New York Mets Finish Spring Training With a 3-3 Tie Against the Cardinals

Taijuan Walker gave the New York Mets one final hope that he will be a key stabilizer in their rotation with his start against the St. Louis Cardinals. Walker went five strong innings with only two runs allowed in the 3-3 tie. Manager Luis Rojas played most of his regulars but did all he could to ensure their good health going into Opening Day.

The first inning provided half of the scoring in the game. Pete Alonso put the Mets up 2-0 with an RBI double to cap off a spring where he hit .340 to go along with his majestic power. Nolan Arenado responded with a solo home run in the bottom half, which made it a 2-1 game. The Cardinals got to Walker again with a Matt Carpenter RBI single to knot the game at two.

After Walker left the game, Miguel Castro took over and continued to dominate. Castro hurled a 1-2-3 inning on just eight pitches and recorded a strikeout. Robert Gsellman followed and had his best outing after finding out he will make the Opening Day roster. Gsellman pitched a scoreless seventh, and Jerry Blevins did the same in the eighth.

Late Inning Effort

Mallex Smith‘s double gave the Mets a 3-2 lead in the eight, which led to Trevor Hildenberger’s save opportunity. Edmundo Sosa‘s solo home run tied the game and forced it to finish in a tie. The tie left the Mets with an 11-11-2 spring training record, and Francisco Lindor led the way with a .370 average in March. The big question remains whether Lindor will sign his long-term extension before the season begins or test next season’s free-agent market.

Opening Day on Thursday is the next time the Mets play baseball. They will keep themselves ready in Washington D.C. before Jacob deGrom makes his third consecutive Opening Day start. Max Scherzer makes his sixth Opening Day start and four in a row for the Washington Nationals.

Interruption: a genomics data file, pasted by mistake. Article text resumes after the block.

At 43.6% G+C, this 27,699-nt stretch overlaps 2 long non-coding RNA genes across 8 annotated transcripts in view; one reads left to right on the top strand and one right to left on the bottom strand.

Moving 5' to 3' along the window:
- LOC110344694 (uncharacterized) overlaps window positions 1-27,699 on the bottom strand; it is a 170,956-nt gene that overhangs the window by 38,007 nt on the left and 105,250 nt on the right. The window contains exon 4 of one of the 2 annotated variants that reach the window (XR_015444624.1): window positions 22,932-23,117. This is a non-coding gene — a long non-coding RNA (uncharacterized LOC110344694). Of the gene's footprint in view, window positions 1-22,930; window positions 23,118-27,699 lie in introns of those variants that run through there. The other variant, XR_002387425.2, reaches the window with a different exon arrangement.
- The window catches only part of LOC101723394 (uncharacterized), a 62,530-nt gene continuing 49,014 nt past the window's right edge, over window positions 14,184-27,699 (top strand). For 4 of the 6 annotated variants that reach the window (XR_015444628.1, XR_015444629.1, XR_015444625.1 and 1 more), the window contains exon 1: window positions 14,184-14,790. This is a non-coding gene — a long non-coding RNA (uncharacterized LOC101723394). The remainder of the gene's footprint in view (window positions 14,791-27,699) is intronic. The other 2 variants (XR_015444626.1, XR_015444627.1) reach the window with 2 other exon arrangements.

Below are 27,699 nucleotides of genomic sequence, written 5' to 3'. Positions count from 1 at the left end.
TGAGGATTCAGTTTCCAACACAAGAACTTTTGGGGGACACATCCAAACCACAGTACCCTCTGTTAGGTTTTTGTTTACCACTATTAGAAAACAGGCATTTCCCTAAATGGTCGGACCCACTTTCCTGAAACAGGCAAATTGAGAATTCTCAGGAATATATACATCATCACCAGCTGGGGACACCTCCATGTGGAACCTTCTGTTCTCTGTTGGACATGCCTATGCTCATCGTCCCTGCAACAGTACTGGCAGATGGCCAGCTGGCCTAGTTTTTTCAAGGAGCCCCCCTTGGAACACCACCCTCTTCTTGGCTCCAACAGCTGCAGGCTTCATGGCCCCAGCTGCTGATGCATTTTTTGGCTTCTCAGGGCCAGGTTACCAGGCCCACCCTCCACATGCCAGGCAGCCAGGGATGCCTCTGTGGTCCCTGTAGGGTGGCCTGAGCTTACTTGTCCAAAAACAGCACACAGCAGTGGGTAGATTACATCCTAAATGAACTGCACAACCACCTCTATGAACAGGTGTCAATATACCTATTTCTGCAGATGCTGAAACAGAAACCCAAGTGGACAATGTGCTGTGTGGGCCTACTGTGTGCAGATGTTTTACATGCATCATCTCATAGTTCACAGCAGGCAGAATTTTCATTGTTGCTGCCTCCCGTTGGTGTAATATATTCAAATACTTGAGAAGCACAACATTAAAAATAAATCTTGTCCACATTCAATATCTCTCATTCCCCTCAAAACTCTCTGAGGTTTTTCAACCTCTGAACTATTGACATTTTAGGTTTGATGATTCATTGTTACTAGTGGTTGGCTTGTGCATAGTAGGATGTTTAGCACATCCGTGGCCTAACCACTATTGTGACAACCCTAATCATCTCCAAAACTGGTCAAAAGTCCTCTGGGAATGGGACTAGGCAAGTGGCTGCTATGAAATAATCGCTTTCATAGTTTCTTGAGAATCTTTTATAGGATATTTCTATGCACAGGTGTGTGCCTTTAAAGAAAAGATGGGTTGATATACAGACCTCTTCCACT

New York Mets Sign Trevor Hildenberger to Minor League Deal

The New York Mets added another Trevor on Monday, but it was not Bauer. The sidearming Trevor Hildenberger joins the team on a minor league deal. He rejoins former teammate Trevor May and former coach Jeremy Hefner with whom he spent time within Minnesota.

Hildenberger spent all of 2020 in the Boston Red Sox alternate site, and all three of his big league seasons came in 2017-19 with the Minnesota Twins. His rookie season in 2017 was his best one, where he had a 3.21 ERA in 37 games. He had an impeccable 1.3 BB/9 and 0.9 HR/9, which led to a 7.33 SO/W.

Hildenberger had a 6.35 ERA in the following two seasons and saw his walk and home run rates rise. Hildenberger had his FIP rise from 3.01 in 2017 to 4.81 in 2019. It was clear he was becoming more hittable as the years went on and had to attempt to reinvent himself elsewhere.

On to the Big Apple

Hildenberger relies heavily on his changeup, which is his most reliable pitch. Due to his lack of velocity, his sinker has never been a useful pitch and has an average of over .300 against it. His slider has mixed success but usually has the movement of a curveball. Despite having a sidearm delivery, right-handers still hit 30 points better against him for his career.

The signing is a good low-risk move since Hildenberger has past major league success. Working with Hefner should put him back on the right track as well. His track to the major league roster is a long one but having quality depth for the bullpen is a good move.